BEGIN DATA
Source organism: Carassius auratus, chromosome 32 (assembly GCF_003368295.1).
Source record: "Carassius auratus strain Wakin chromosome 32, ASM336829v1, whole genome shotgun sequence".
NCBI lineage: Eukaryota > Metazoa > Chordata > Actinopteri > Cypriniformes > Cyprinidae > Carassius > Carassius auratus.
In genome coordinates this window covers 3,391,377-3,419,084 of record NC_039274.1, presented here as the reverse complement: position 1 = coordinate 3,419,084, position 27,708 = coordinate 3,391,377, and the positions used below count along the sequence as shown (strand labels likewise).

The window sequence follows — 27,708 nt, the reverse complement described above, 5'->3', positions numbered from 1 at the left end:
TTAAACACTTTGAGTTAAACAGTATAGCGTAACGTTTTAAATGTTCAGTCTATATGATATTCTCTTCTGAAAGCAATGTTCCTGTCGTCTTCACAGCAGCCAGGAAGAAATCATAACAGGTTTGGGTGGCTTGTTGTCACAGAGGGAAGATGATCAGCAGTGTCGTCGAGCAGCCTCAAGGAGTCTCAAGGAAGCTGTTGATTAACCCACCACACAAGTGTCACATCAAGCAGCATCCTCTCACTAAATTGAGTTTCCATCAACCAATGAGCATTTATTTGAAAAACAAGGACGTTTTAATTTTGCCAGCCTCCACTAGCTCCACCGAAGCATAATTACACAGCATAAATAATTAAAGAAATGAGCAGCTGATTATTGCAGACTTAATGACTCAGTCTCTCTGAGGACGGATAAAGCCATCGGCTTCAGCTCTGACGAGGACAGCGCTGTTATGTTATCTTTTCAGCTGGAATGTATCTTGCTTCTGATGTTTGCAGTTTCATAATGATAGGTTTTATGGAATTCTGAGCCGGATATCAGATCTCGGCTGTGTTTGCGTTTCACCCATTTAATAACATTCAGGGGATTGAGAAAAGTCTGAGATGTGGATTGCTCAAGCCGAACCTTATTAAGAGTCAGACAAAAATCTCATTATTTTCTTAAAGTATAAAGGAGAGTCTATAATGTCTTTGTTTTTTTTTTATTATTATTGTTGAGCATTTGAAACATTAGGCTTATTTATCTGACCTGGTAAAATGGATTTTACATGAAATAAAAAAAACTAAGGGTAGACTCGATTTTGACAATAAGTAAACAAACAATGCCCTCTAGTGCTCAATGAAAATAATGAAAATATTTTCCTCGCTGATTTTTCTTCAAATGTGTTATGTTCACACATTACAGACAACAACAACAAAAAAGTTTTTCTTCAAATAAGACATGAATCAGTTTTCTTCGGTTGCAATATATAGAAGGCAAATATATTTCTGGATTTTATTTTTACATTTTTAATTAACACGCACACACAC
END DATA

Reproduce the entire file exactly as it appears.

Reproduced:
Source organism: Carassius auratus, chromosome 32 (assembly GCF_003368295.1).
Source record: "Carassius auratus strain Wakin chromosome 32, ASM336829v1, whole genome shotgun sequence".
NCBI lineage: Eukaryota > Metazoa > Chordata > Actinopteri > Cypriniformes > Cyprinidae > Carassius > Carassius auratus.
In genome coordinates this window covers 3,391,377-3,419,084 of record NC_039274.1, presented here as the reverse complement: position 1 = coordinate 3,419,084, position 27,708 = coordinate 3,391,377, and the positions used below count along the sequence as shown (strand labels likewise).

The window sequence follows — 27,708 nt, the reverse complement described above, 5'->3', positions numbered from 1 at the left end:
TTAAACACTTTGAGTTAAACAGTATAGCGTAACGTTTTAAATGTTCAGTCTATATGATATTCTCTTCTGAAAGCAATGTTCCTGTCGTCTTCACAGCAGCCAGGAAGAAATCATAACAGGTTTGGGTGGCTTGTTGTCACAGAGGGAAGATGATCAGCAGTGTCGTCGAGCAGCCTCAAGGAGTCTCAAGGAAGCTGTTGATTAACCCACCACACAAGTGTCACATCAAGCAGCATCCTCTCACTAAATTGAGTTTCCATCAACCAATGAGCATTTATTTGAAAAACAAGGACGTTTTAATTTTGCCAGCCTCCACTAGCTCCACCGAAGCATAATTACACAGCATAAATAATTAAAGAAATGAGCAGCTGATTATTGCAGACTTAATGACTCAGTCTCTCTGAGGACGGATAAAGCCATCGGCTTCAGCTCTGACGAGGACAGCGCTGTTATGTTATCTTTTCAGCTGGAATGTATCTTGCTTCTGATGTTTGCAGTTTCATAATGATAGGTTTTATGGAATTCTGAGCCGGATATCAGATCTCGGCTGTGTTTGCGTTTCACCCATTTAATAACATTCAGGGGATTGAGAAAAGTCTGAGATGTGGATTGCTCAAGCCGAACCTTATTAAGAGTCAGACAAAAATCTCATTATTTTCTTAAAGTATAAAGGAGAGTCTATAATGTCTTTGTTTTTTTTTTATTATTATTGTTGAGCATTTGAAACATTAGGCTTATTTATCTGACCTGGTAAAATGGATTTTACATGAAATAAAAAAAACTAAGGGTAGACTCGATTTTGACAATAAGTAAACAAACAATGCCCTCTAGTGCTCAATGAAAATAATGAAAATATTTTCCTCGCTGATTTTTCTTCAAATGTGTTATGTTCACACATTACAGACAACAACAACAAAAAAGTTTTTCTTCAAATAAGACATGAATCAGTTTTCTTCGGTTGCAATATATAGAAGGCAAATATATTTCTGGATTTTATTTTTACATTTTTAATTAACACGCACACACAC